When looking through co-op listings in NYC, you may encounter the phrase “sponsor unit” from time to time. These elusive homes are scarce and highly desired due to the many advantages of buying this apartment type. The most significant advantage is that you can skip the entire board application and interview process.
If that sounds like something you would be very interested in skipping, read on to learn more about sponsor units and what makes them so special.
What is a Co-op Sponsor Unit?What is a Co-op Sponsor Unit?
A sponsor unit is an apartment that has never been sold. It’s on the market for the first time and is typically owned by either the developer, the original investor, or the building itself. They’re not too unusual to find in condominiums, especially in new constructions where the developer has retained ownership of a few units for personal use or as investments. As for co-op sponsor units, this type is a lot more elusive and coveted for several reasons.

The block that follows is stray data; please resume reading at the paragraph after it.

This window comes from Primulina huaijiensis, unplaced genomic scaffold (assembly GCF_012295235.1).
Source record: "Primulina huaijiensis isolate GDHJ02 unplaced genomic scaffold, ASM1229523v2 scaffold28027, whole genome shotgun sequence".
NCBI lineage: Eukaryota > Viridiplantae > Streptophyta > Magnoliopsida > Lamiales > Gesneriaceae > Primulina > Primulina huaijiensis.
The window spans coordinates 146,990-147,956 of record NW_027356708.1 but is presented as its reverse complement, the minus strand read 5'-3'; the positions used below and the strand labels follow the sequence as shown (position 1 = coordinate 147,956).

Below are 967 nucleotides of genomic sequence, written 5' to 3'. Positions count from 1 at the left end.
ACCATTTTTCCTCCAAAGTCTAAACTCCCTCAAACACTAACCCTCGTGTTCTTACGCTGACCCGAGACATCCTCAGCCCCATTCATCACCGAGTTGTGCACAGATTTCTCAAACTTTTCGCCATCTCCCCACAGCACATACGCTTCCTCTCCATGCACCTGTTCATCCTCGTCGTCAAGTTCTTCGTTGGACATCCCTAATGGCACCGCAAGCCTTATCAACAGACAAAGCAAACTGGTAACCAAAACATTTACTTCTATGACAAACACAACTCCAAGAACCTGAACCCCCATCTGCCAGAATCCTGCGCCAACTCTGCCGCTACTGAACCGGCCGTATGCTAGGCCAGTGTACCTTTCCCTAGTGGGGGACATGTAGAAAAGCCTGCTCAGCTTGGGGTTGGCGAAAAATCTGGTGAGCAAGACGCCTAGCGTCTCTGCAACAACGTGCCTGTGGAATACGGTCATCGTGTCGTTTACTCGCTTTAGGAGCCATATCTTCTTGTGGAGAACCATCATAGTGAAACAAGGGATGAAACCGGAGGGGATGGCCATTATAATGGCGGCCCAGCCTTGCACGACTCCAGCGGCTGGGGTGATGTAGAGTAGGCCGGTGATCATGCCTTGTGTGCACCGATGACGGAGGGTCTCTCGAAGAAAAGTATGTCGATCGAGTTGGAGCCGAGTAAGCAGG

In the 1970s and 1980s, many NYC rental buildings were converted into co-ops. At the time, existing tenants had two options, continue renting or buy the apartment? Some tenants, usually those with rent regulation protections, chose to keep renting. In this case, the original owner retained the apartment’s ownership and continued renting it to the tenant. When that tenant decides to move out, the unit will be listed for sale as a sponsor unit. In some cases, a sponsor unit might be owned by the corporation.
Advantages of Buying a Co-op Sponsor UnitAdvantages of Buying a Co-op Sponsor Unit
Purchasing a co-op sponsor unit is a very different experience from buying a regular co-op resale unit. For one thing, they’re a lot less complicated.